Reading Connections to the World
is like ascending the stairs of an observatory and listening to an astronomer explain the latest theories of cosmology. Philosopher Arthur Danto turns his telescope on the distant notions of appearance and reality and explains how they have shaped certain key philosophical debates, especially in regard to knowledge, mind, language, and causation. His writing is so clear and free of philosophical jargon that readers imperceptibly finds themselves beyond just an introduction and on the very forefront of modern philosophy. Unusual in a philosopher, Danto has a knack for getting right to the point and never weighs down his writing with impressive words or outworn theories.
From Publishers Weekly
Philosopher-teacher Danto is an adroit guide through the thickets of contemporary philosophy. First, he defines our connections to the universe in terms of three basic elements: the subject, his or her representation of the world and the world itself. Using this formula as a yardstick, he gauges the approaches taken by various schools and thinkers to problems of morality, knowledge, the concept of the person, language and meaning. The reader engages in a dialogue with Kant, Wittgenstein, Plato, neurophilosophers, behaviorists. Danto demonstrates how the "vehicles of understanding" philosophers usesymbols, images, ideas, propositionsare crucial to their modes of thought. Professor at Columbia University and art critic for the Nation , he peppers his sometimes difficult discourse with down-to-earth examples drawn from Samuel Johnson, Marcel Duchamp, Superman and Kafka. His disquisition points up a dilemma: many problems with which modern thinkers grapple rest on archaic categories they now repudiate.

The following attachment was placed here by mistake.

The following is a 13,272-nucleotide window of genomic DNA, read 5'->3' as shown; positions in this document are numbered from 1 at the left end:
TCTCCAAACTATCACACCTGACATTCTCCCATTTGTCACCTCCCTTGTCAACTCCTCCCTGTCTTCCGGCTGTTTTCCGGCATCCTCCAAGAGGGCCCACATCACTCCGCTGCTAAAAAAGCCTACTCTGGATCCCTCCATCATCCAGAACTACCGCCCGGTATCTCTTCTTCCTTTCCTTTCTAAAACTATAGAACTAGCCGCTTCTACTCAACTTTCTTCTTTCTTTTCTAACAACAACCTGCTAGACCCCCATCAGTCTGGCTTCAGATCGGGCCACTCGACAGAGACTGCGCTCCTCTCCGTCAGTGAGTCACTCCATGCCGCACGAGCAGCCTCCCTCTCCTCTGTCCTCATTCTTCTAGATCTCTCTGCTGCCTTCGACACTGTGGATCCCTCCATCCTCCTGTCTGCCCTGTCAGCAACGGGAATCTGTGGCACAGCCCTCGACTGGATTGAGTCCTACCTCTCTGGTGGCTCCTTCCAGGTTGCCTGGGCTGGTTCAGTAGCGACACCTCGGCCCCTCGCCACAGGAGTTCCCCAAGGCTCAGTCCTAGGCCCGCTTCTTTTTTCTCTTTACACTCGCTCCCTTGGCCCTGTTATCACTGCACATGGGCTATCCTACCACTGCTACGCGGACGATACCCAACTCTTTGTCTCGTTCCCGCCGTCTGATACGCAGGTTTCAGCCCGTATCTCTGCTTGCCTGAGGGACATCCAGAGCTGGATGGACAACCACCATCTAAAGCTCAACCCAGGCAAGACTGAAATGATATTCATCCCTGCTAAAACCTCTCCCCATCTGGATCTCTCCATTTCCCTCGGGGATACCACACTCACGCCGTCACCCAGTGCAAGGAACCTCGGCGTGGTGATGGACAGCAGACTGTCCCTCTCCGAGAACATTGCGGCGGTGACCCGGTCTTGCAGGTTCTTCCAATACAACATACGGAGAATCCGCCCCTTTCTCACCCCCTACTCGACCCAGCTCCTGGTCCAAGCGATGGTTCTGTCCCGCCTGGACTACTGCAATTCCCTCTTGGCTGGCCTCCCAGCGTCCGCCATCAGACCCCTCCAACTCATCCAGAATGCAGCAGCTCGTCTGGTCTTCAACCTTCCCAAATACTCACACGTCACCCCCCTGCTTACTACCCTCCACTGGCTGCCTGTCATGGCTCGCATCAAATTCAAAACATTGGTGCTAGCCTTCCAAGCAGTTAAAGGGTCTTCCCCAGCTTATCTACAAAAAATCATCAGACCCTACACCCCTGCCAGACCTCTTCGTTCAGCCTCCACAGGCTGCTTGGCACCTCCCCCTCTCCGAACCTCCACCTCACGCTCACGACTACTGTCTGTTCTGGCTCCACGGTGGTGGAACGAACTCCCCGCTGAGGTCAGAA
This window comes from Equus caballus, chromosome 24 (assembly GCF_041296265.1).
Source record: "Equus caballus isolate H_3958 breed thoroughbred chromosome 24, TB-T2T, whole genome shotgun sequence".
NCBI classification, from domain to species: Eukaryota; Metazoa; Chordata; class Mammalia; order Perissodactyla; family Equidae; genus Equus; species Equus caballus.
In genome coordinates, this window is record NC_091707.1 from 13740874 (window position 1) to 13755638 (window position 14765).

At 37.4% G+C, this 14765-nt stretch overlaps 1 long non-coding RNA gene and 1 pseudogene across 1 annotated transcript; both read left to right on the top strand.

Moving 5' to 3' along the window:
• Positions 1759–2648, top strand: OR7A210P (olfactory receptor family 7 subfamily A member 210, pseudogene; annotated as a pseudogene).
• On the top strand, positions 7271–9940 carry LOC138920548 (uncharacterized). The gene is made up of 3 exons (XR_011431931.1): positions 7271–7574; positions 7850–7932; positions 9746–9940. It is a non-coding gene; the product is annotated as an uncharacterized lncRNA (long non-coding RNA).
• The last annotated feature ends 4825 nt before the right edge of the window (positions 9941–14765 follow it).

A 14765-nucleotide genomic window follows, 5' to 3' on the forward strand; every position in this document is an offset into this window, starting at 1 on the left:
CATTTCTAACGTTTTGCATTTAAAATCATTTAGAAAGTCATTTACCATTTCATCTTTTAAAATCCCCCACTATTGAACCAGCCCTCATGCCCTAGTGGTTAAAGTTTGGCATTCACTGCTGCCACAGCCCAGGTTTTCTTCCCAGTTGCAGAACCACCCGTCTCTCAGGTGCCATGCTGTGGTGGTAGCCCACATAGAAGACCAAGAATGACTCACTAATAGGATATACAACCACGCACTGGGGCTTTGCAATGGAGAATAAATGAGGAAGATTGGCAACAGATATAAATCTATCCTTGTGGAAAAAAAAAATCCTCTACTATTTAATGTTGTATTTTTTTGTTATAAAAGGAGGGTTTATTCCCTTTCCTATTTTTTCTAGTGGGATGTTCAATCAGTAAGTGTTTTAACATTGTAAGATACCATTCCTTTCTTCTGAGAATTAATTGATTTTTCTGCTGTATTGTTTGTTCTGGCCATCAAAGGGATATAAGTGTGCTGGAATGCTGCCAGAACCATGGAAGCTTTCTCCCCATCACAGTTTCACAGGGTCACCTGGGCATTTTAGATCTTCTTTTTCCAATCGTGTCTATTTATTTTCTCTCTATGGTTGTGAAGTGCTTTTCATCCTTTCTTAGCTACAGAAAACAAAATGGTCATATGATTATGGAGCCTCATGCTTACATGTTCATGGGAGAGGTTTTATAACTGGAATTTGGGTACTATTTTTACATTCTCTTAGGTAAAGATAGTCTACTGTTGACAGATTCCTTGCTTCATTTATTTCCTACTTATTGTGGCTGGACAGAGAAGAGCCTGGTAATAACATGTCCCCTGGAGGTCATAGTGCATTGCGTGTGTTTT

Copyright 1989 Reed Business Information, Inc.
--This text refers to an out of print or unavailable edition of this title.